In fact, you may have seen it and not remembered it because you would have subconsciously tried to blot it from your memory. I seem to remember it being that poorly received.

Now, why did experienced players ignore this book? Let me count the ways.

First, a book for experienced players wouldn't need two pages of introduction on how to role-play. A book for experienced player would also not need headings in the "Building Your Character" campaign along the lines of:

  • Know the Campaign
    • Understand the World
    • Accept Limits
    • Solicit Recommendations
    • Immerse your Character
    • Know the Other Players
  • Characterizaton Builder
    • Concepts Lead to Goals
    • Playing it Forward
    • Don't Fear the Cliche
    • Looking the Part

I mean, that all sounds like beginner stuff, right? (Again, admittedly, there are certain advanced players that would benefit from such remedial wisdom, but this isn't about them.) Then there are the quizzes—and I do not exaggerate here: I mean actual multiple choice quizzes—whereby the prospective player can select what kind of player they are, which class they'd be comfortable with, which race they'd be comfortable with, and which alignment they ought to play their character as.

There aren't more quizzes after that, but it does go into every aspect of the then-current edition: Attributes, skills, powers, feats, leveling, and then sections on optimizing a character for different roles like the fastest, toughest, best talker, blah blah blah. Then about halfway into the book it starts talking about making cohesive parties, and you're probably tired of hearing about it so I'll stop with that.

Somewhere along in here, The Light should have gone on.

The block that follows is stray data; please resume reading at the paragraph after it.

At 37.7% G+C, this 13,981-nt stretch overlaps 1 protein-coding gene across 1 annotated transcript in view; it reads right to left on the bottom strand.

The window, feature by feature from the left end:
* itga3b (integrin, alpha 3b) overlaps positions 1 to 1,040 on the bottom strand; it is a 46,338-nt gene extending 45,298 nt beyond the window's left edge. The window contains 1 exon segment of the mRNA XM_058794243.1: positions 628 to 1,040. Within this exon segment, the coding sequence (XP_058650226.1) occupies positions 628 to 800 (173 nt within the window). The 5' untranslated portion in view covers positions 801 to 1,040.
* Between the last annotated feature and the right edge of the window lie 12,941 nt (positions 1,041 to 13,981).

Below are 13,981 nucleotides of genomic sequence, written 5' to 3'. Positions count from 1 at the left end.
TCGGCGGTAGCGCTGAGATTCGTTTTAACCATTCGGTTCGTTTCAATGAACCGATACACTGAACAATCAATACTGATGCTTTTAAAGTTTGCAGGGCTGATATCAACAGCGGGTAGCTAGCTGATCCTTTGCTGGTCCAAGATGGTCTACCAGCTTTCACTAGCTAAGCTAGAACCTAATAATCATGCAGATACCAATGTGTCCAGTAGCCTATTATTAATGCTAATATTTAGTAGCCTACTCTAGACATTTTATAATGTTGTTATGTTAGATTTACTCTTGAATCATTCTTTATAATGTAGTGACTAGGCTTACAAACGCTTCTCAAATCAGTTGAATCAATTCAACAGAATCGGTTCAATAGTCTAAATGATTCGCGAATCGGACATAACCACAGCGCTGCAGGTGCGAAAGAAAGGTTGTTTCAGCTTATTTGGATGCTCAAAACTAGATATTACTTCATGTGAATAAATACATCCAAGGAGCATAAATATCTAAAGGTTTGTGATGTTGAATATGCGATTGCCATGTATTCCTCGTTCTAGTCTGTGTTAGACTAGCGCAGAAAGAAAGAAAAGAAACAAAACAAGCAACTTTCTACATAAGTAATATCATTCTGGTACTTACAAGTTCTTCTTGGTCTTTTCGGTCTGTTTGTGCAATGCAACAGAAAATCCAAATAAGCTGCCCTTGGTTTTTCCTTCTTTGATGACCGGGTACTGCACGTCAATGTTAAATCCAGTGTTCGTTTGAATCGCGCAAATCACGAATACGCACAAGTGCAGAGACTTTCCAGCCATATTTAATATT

If you'd never seen this book, and as an experienced player you're glad you gave it a bye, then you're Missing The Point: This was an excellent introductory-level book, and with a little bit more fleshing out, it could very easily have become the Introductory Guide that Scott, many others, and myself kind of wish WotC had published.

Of course, with new editions come new requirements and challenges. This is to be expected, because they keep changing the game's rules.

But yes, I am seriously suggesting that the PSG could have been D&D Intro.

Something about belling the cat and having ice cream and cake

The making of an intro book, aimed squarely at new players, is not an easy undertaking. The PSG hit a lot of the right notes, but from a marketing standpoint, the shot went wild. It didn't get into the hands of the people who could have benefitted from it. But yes, I'm thinking they could use this book as a template for the theorized 5e D&D Intro book.

The next shot has to be lined up a lot more carefully. And the content needs to be refined for beginning players so that they learn first of, then about the game.

In my responses I was theorizing the intro book as a printed replacement for the Older Cousin, to get people comfortable enough with and curious enough about the concepts therein so that they'd willingly seek out the materials to play.

Then there are the problems associated with marketing the beginner book. Which kind of brings us back to square one: Marketing to beginners.

Of course, it could get near-universal distribution if they released it as a free PDF... wait, no, sorry, I forgot who I was talking about here.